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China bars media coverage of Disney's Mulan after Xinjiang backlash

BEIJING • The Chinese authorities have told major media outlets not to cover Walt Disney’s release of Mulan, in an order issued after controversy erupted overseas over the film’s links with the Xinjiang region, four people familiar with the matter told Reuters.
Opening in local theatres yesterday, Disney had high hopes for Mulan in China, but starving it of publicity in the country’s strictly censored media would be another blow to the US$200 million (S$273 million) production.
Starring big-name ethnic Chinese actors – Jet Li, Gong Li, Donnie Yen and Liu Yifei – and based on a Chinese folk story, Mulan was tailored to appeal to audiences in China, the world’s second-largest movie market.
But mixed reviews online and capacity limits in theatres due to coronavirus prevention measures were likely to weigh on its box-office performance, even before major media outlets received a notice telling them to refrain from covering the movie.
Three sources told Reuters that media outlets had received the notice, two of whom said it was sent by the Cyberspace Administration of China. A fourth source at a major Chinese newspaper said he received a text message with a similar order from a senior colleague.
No reason was given in the notice, but the sources said they believed it was because of the overseas backlash over the film’s links to Xinjiang.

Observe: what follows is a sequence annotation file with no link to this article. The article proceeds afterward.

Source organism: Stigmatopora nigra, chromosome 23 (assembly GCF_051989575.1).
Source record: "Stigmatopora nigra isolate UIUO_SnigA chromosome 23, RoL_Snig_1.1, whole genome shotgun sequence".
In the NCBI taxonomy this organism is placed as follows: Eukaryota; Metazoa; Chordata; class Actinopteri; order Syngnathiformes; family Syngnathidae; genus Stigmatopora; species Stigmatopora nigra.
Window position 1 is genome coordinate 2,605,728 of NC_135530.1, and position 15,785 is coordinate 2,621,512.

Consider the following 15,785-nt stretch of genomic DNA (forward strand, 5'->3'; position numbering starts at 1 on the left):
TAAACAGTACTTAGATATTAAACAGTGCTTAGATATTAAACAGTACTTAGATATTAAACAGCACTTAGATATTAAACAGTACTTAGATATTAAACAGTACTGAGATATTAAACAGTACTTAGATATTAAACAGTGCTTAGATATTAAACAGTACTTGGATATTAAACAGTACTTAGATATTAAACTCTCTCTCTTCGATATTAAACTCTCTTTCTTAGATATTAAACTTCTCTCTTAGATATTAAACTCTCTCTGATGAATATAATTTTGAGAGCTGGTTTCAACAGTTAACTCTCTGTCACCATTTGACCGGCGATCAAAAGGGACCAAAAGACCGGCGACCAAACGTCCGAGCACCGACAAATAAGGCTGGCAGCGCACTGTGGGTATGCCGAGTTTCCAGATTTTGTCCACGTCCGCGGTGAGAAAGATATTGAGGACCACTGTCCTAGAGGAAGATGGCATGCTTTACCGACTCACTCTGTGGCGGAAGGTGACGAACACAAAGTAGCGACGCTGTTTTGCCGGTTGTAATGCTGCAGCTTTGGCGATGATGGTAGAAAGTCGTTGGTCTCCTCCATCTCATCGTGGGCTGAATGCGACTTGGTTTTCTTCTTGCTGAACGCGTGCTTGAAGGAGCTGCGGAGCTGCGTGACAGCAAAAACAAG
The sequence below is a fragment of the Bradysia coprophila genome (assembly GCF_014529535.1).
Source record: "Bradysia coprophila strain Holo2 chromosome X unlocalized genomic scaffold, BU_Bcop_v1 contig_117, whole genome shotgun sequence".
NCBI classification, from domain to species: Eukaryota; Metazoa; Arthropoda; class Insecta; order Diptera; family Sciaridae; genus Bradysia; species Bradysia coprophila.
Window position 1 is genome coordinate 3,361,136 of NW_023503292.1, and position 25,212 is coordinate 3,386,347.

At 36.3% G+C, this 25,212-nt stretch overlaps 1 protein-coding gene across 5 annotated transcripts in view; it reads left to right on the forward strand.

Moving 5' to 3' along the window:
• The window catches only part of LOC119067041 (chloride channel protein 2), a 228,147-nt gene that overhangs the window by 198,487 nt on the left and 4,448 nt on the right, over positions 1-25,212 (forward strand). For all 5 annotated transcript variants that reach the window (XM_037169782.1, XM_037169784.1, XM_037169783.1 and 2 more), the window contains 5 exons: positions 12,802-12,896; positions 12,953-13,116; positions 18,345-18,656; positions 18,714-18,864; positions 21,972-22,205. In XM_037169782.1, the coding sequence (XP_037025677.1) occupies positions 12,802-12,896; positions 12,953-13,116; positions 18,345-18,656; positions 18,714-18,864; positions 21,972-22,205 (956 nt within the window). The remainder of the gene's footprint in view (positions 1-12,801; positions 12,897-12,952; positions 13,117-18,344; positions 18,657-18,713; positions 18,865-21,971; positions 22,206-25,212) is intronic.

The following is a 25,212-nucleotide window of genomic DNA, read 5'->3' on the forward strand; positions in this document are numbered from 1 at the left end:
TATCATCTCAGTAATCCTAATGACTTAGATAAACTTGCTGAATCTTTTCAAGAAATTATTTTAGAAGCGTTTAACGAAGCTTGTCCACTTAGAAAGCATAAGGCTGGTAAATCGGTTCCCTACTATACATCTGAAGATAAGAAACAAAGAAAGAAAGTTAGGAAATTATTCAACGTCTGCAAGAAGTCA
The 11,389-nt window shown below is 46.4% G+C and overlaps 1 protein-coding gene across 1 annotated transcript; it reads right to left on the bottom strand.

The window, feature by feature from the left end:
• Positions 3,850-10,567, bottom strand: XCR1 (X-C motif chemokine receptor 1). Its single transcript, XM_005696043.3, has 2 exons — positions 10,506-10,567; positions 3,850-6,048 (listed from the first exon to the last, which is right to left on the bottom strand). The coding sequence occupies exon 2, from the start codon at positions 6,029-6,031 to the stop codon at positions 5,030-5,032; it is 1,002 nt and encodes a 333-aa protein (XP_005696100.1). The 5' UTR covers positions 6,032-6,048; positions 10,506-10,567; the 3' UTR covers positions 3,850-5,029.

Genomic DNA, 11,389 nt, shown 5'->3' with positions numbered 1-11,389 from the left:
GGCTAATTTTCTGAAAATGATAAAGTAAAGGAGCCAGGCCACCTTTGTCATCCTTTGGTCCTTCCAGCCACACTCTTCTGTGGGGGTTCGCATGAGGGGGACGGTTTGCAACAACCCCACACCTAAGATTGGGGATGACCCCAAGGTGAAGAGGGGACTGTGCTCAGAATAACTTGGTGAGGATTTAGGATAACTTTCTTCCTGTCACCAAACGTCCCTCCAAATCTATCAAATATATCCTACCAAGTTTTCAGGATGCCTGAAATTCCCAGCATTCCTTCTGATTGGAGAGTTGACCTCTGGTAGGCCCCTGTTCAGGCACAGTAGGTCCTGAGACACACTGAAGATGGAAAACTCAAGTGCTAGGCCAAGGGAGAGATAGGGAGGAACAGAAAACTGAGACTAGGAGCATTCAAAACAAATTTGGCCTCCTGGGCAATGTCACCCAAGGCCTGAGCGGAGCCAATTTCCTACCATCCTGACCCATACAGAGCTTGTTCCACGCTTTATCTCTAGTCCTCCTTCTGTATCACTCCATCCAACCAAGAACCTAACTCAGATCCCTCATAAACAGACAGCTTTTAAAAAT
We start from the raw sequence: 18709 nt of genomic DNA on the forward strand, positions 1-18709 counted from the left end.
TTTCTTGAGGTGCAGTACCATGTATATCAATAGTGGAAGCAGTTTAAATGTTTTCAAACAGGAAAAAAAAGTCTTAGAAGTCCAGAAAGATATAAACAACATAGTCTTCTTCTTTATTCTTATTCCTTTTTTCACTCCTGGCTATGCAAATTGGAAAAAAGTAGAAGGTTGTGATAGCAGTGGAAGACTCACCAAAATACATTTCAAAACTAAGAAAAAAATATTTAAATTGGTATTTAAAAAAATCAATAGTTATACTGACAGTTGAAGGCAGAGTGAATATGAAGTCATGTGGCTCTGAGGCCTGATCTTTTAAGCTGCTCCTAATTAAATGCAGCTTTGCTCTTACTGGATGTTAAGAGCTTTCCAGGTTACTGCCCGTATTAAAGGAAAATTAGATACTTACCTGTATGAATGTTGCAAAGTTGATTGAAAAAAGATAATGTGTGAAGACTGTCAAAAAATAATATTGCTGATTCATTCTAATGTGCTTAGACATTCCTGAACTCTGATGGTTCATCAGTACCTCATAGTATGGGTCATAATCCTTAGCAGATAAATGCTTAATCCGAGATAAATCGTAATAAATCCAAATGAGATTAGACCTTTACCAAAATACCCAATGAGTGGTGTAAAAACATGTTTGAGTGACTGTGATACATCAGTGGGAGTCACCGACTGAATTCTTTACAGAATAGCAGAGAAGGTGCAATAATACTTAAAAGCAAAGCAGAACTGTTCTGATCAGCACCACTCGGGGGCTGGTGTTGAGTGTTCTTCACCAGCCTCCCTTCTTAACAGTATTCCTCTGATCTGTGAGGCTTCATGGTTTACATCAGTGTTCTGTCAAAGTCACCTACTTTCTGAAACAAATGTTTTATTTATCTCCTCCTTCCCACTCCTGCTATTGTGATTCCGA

Partly shot in Xinjiang, Mulan’s credits included thanks to the authorities there, which prompted calls overseas for a boycott of the movie. China’s treatment of ethnic Uighurs and other Muslims in Xinjiang has been criticised by some governments, including the United States, and human rights groups.
Disney acknowledged on Thursday that the decision to shoot some scenes of Mulan in Xinjiang has « generated a lot of issues for us ».
The company’s chief financial officer Christine McCarthy, who spoke at a Bank of America conference, noted that Mulan was mostly shot in New Zealand, but that 20 locations in China were used to showcase « some of the unique landscapes ».
Filming in Chinese locations was « an effort to accurately depict some of the unique landscape and geography of the country for this historical period piece, » she said. « It has generated a lot of publicity. Let’s leave it at that. »

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